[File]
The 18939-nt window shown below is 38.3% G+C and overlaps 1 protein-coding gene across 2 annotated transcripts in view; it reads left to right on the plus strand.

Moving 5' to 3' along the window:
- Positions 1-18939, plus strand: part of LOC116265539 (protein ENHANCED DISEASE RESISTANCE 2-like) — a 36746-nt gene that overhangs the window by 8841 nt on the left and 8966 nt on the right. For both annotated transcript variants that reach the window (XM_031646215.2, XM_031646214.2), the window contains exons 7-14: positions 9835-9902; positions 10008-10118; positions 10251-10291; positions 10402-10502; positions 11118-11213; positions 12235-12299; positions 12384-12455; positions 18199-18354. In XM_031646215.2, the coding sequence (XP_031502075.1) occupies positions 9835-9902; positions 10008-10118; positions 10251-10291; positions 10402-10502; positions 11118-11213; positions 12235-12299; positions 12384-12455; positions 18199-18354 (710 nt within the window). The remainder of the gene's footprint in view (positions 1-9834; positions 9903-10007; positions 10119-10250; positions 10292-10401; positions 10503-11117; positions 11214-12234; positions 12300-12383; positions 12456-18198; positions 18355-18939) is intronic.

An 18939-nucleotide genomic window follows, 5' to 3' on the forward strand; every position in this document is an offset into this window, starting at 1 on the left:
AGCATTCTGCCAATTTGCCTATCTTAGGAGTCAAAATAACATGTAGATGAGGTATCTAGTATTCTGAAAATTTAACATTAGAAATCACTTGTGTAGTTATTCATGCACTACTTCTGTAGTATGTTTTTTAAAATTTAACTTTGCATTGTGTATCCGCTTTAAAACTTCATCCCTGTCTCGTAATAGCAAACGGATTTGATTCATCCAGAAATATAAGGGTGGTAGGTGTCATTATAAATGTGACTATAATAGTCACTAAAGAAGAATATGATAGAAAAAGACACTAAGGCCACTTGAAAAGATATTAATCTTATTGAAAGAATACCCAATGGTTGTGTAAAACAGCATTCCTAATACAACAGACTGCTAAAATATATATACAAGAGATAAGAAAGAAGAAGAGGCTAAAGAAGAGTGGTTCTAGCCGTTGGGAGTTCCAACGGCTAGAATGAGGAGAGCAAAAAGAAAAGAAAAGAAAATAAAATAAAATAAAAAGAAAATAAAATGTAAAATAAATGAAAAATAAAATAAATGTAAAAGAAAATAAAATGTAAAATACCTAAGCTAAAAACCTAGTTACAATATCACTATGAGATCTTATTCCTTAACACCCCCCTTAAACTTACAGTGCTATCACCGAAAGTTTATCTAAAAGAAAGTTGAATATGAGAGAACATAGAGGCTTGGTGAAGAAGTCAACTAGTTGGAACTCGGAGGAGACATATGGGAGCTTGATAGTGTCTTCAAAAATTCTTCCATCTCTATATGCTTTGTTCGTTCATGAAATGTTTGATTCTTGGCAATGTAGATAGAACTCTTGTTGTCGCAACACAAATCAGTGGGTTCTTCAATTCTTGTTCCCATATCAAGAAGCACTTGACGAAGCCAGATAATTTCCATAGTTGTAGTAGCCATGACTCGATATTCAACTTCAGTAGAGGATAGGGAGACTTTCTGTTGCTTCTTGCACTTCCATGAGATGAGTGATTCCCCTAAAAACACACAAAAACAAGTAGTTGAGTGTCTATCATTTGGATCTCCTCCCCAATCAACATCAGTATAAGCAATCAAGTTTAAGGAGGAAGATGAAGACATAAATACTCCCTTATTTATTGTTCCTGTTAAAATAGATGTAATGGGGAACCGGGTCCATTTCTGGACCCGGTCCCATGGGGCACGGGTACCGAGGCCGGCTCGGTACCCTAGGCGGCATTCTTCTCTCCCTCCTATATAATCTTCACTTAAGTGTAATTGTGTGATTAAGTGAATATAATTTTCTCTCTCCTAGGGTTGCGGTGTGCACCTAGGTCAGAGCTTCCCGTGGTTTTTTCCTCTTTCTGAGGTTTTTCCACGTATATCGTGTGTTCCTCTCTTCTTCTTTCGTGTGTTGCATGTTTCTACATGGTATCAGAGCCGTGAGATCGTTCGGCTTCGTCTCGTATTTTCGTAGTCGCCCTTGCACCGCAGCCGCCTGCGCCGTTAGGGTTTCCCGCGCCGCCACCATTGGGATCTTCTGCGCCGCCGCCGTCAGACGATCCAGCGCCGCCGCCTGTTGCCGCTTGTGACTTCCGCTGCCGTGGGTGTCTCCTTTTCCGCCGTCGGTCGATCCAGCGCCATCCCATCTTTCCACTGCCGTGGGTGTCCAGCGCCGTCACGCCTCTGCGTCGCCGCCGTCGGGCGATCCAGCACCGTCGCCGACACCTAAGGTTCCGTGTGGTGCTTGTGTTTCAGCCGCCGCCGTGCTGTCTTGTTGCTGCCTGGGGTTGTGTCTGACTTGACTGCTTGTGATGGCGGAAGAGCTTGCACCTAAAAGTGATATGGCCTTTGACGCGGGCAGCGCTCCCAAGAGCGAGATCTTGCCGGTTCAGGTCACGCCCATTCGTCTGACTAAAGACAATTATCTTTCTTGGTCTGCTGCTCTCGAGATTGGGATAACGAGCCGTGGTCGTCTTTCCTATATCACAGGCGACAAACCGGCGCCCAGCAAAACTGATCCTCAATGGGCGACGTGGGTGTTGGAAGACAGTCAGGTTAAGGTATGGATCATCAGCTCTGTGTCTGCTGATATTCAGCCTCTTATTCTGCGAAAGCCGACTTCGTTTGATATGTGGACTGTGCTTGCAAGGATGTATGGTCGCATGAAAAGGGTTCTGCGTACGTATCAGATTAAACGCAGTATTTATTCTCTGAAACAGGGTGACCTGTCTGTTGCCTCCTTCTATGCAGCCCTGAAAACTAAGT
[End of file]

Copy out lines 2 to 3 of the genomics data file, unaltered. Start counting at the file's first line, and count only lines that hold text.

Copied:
Moving 5' to 3' along the window:
- Positions 1-18939, plus strand: part of LOC116265539 (protein ENHANCED DISEASE RESISTANCE 2-like) — a 36746-nt gene that overhangs the window by 8841 nt on the left and 8966 nt on the right. For both annotated transcript variants that reach the window (XM_031646215.2, XM_031646214.2), the window contains exons 7-14: positions 9835-9902; positions 10008-10118; positions 10251-10291; positions 10402-10502; positions 11118-11213; positions 12235-12299; positions 12384-12455; positions 18199-18354. In XM_031646215.2, the coding sequence (XP_031502075.1) occupies positions 9835-9902; positions 10008-10118; positions 10251-10291; positions 10402-10502; positions 11118-11213; positions 12235-12299; positions 12384-12455; positions 18199-18354 (710 nt within the window). The remainder of the gene's footprint in view (positions 1-9834; positions 9903-10007; positions 10119-10250; positions 10292-10401; positions 10503-11117; positions 11214-12234; positions 12300-12383; positions 12456-18198; positions 18355-18939) is intronic.